Pathophysiological Mechanisms in Cardiorenal Syndrome
Publication date: September 2018Source: Advances in Chronic Kidney Disease, Volume 25, Issue 5Author(s): Janani Rangaswami, Roy O. MathewCardiorenal syndrome represents the confluence of intricate hemodynamic, neurohormonal, and inflammatory pathways that initiate and propagate the maladaptive cross talk between the heart and kidneys. Several of these pathophysiological principles were described in older historical experiments. The last decade has witnessed major efforts in streamlining its definition, clinical phenotypes, and classification to improve diagnostic accuracy and deliver optimal goal-directed medical therapies. The ability to characterize the various facets of cardiorenal syndrome based on its pathophysiology is poised in an exciting vantage point, in the backdrop of several advanced diagnostic strategies, notably cardiorenal biomarkers that may help with accurate delineation of clinical phenotype, prognosis, and delivery of optimal medical therapies in future studies. This promises to help integrate precision medicine into the clinical diagnosis and treatment strategies for cardiorenal syndrome and, through a heightened understanding of its pathophysiology, to deliver appropriate therapies that will reduce its associated morbidity and mortality.
Authors: González Sanchidrián S, Labrador Gómez PJ, Aguilar Aguilar JC, Davin Carrero E, Gallego Domínguez S, Gómez-Martino Arroyo JR PMID: 30545713 [PubMed - as supplied by publisher]
In 1903, the German pathologist Johann M önckeberg described calcifications only affecting the tunica media of medium arteries. The entity was named Mönckeberg arteriosclerosis. Other names in the literature are Mönckeberg sclerosis and Mönckeberg medial calcinosis. The entity is strongly associated with chronic kidney disease and diab etes mellitus. Radiographically, medial calcinosis presents as areas of linear calcifications in soft tissue. The linear calcifications are described as “tram track,” “pipe stem,” “rail track,” or “tram line” when viewed longitudinally.
In conclusion, RSV could alleviate renal damage in obese mice induced by high-fat dietvia suppressing inflammation and oxidative stress.
Publication date: Available online 13 December 2018Source: The Lancet HIVAuthor(s): Joseph J Eron, Jean-Daniel Lelievre, Robert Kalayjian, Jihad Slim, Anson K Wurapa, Jeffrey L Stephens, Cheryl McDonald, Eric Cua, Aimee Wilkin, Brigitte Schmied, Mehri McKellar, Stephanie Cox, Sophia R Majeed, Shuping Jiang, Andrew Cheng, Moupali Das, Devi SenGuptaSummaryBackgroundCurrent treatment for HIV-infected individuals with renal failure on haemodialysis frequently requires complex regimens with multiple pills. A daily single-tablet regimen of coformulated elvitegravir, cobicistat, emtricitabine, and tenofovir alafenamide is approve...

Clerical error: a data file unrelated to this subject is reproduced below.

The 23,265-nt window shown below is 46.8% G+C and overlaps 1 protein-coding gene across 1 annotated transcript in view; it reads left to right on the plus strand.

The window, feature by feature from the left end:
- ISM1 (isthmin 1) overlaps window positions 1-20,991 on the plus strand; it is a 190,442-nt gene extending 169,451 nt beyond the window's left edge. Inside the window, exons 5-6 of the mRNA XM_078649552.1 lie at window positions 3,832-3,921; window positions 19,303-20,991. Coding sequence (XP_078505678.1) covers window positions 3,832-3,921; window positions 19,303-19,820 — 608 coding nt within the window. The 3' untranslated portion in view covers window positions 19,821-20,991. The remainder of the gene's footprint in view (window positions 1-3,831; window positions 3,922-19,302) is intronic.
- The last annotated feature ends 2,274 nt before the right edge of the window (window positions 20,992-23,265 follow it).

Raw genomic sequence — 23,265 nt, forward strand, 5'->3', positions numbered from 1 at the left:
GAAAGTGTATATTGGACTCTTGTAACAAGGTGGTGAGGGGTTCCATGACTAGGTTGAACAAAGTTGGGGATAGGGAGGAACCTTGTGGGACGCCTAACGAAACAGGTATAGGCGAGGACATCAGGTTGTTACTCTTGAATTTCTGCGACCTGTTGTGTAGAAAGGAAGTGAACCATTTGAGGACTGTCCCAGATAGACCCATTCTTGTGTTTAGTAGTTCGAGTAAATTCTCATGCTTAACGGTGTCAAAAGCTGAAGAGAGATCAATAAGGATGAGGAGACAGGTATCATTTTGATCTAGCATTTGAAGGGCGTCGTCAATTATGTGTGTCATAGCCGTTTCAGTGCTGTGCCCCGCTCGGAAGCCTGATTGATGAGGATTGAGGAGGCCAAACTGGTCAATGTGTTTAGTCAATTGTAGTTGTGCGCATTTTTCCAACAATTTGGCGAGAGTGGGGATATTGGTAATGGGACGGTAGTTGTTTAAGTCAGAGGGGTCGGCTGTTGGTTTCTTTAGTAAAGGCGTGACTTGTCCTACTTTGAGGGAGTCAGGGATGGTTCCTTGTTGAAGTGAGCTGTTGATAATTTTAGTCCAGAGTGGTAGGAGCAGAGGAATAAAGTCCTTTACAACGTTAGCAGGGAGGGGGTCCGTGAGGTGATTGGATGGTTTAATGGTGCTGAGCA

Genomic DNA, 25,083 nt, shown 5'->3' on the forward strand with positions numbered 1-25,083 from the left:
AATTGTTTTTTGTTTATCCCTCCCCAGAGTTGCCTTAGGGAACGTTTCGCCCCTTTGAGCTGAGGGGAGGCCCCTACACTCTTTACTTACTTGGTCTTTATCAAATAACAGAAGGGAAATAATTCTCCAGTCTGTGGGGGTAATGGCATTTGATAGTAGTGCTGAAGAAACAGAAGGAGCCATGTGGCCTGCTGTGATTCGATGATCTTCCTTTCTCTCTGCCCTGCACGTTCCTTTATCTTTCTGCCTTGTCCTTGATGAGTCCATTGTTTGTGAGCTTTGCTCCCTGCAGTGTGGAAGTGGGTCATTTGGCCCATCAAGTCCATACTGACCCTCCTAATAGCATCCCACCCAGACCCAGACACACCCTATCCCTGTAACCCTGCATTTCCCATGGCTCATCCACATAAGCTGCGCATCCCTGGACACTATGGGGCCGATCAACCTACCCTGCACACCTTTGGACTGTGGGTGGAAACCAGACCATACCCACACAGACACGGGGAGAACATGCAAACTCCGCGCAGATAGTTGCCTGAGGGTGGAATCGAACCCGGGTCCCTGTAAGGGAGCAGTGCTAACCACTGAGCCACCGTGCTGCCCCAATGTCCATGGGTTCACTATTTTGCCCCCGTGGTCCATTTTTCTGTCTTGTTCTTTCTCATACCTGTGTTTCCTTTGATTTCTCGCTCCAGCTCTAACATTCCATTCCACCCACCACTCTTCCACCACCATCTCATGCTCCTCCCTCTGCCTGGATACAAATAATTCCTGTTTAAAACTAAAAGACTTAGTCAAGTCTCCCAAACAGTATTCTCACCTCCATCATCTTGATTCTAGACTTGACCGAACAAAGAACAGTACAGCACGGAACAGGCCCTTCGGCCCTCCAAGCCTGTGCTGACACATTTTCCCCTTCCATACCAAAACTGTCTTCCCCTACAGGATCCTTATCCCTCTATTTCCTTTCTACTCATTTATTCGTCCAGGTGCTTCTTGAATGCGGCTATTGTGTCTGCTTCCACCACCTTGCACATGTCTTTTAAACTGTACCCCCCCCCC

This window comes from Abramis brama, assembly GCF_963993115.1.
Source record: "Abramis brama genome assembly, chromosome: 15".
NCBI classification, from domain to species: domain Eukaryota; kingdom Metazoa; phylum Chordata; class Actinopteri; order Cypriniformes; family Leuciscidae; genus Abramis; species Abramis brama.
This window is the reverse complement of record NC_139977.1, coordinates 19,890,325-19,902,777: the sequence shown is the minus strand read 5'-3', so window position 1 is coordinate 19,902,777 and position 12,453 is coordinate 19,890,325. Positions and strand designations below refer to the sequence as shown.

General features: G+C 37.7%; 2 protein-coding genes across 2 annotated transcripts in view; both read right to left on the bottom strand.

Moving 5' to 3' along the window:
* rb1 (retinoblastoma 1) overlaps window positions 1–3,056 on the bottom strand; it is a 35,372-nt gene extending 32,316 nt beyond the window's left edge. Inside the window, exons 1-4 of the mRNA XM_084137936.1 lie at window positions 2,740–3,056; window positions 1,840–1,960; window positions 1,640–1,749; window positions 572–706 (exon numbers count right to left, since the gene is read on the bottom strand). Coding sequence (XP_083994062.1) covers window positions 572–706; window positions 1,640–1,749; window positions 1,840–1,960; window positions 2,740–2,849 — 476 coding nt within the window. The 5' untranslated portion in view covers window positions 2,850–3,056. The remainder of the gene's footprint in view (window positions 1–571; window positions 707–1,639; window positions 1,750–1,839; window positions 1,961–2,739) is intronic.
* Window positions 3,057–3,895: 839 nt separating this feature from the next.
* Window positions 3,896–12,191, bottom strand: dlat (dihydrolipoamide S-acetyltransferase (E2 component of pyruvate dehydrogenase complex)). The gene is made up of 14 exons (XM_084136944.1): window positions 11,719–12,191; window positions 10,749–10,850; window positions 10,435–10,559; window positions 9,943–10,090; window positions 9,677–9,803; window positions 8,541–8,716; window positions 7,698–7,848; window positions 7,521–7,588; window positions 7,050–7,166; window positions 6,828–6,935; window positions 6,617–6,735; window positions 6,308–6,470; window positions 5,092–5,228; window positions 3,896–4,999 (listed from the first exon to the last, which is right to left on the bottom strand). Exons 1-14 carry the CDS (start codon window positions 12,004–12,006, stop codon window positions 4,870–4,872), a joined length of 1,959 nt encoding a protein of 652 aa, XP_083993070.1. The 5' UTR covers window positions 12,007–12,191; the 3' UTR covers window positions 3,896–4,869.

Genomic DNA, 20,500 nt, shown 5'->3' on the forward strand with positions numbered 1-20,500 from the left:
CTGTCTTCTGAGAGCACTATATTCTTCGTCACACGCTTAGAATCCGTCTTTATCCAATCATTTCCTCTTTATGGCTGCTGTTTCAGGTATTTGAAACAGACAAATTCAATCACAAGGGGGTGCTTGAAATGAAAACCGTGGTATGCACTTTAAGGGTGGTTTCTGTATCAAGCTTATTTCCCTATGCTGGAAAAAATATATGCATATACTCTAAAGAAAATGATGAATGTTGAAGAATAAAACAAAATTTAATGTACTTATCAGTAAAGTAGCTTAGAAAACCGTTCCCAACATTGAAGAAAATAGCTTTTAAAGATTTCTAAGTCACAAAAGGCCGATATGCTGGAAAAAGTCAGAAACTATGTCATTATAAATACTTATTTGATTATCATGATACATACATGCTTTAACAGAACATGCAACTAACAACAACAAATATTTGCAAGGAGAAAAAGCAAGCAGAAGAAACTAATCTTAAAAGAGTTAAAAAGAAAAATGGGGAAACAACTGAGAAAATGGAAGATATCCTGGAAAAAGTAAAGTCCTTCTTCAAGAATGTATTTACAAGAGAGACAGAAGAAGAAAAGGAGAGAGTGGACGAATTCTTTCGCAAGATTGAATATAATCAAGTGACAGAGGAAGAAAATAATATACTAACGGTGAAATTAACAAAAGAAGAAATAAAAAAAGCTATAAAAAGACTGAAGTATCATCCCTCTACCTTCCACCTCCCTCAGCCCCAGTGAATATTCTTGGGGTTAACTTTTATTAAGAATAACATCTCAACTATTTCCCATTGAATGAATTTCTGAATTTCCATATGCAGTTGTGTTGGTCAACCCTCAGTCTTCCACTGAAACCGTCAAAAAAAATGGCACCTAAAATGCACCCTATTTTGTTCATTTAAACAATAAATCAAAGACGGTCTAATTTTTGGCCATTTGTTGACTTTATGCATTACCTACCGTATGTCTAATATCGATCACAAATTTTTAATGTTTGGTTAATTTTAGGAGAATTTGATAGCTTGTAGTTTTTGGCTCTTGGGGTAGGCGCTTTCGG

Authors: Zhang Y, Wang Y, Tao XJ, Li Q, Li FF, Lee KO, Li DM, Ma JH Abstract Purpose: To determine if the TSH is related to estimated glomerular filtration rate (eGFR) in T2D patients without overt thyroid dysfunction. Methods: A cohort study of 5936 T2D patients was assessed for thyroid and kidney functions, in whom 248 with subclinical hyperthyroidism and 362 with subclinical hypothyroidism. Serum creatinine and 24-hour urine albumin excretion (UAE) were collected. Chronic kidney disease (CKD) was defined as eGFR
Conclusions: Walking speed can be used to accurately screen for frailty in CKD populations. If it is not practical to perform a physical assessment to screen for frailty, the Clinical Frailty Scale is a useful alternative.Nephron
ConclusionsDiabetes carries a significant health burden, and results vary across states. Efforts to prevent or delay diabetes or to improve diabetes management could reduce the health burden because of diabetes.
CONCLUSION: Vitamin D supplementation was a protective factor against infections of all causes. PMID: 30540058 [PubMed - in process]
Conclusions: This single-center study showed that the proportion and composition of NDRD differ among different age groups. Consistent with pathological features, some clinical indices such as hematuria and proteinuria showed different features among different age groups. PMID: 30539908 [PubMed - in process]